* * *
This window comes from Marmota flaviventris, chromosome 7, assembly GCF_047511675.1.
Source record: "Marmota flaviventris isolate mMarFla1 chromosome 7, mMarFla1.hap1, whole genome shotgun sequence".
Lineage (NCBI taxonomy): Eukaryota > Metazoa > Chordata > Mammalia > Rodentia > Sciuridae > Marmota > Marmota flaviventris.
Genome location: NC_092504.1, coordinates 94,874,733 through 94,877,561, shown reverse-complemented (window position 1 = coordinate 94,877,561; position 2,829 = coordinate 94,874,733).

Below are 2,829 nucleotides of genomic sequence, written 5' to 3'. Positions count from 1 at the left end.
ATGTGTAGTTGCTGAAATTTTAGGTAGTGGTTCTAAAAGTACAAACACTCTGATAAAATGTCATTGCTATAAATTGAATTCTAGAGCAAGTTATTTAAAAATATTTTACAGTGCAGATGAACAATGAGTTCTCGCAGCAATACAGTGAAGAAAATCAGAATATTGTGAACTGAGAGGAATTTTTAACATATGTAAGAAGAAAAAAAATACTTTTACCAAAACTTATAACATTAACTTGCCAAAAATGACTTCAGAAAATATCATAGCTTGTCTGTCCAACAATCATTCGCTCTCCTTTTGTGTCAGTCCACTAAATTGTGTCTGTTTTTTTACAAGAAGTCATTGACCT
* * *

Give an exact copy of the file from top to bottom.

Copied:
This window comes from Marmota flaviventris, chromosome 7, assembly GCF_047511675.1.
Source record: "Marmota flaviventris isolate mMarFla1 chromosome 7, mMarFla1.hap1, whole genome shotgun sequence".
Lineage (NCBI taxonomy): Eukaryota > Metazoa > Chordata > Mammalia > Rodentia > Sciuridae > Marmota > Marmota flaviventris.
Genome location: NC_092504.1, coordinates 94,874,733 through 94,877,561, shown reverse-complemented (window position 1 = coordinate 94,877,561; position 2,829 = coordinate 94,874,733).

Below are 2,829 nucleotides of genomic sequence, written 5' to 3'. Positions count from 1 at the left end.
ATGTGTAGTTGCTGAAATTTTAGGTAGTGGTTCTAAAAGTACAAACACTCTGATAAAATGTCATTGCTATAAATTGAATTCTAGAGCAAGTTATTTAAAAATATTTTACAGTGCAGATGAACAATGAGTTCTCGCAGCAATACAGTGAAGAAAATCAGAATATTGTGAACTGAGAGGAATTTTTAACATATGTAAGAAGAAAAAAAATACTTTTACCAAAACTTATAACATTAACTTGCCAAAAATGACTTCAGAAAATATCATAGCTTGTCTGTCCAACAATCATTCGCTCTCCTTTTGTGTCAGTCCACTAAATTGTGTCTGTTTTTTTACAAGAAGTCATTGACCT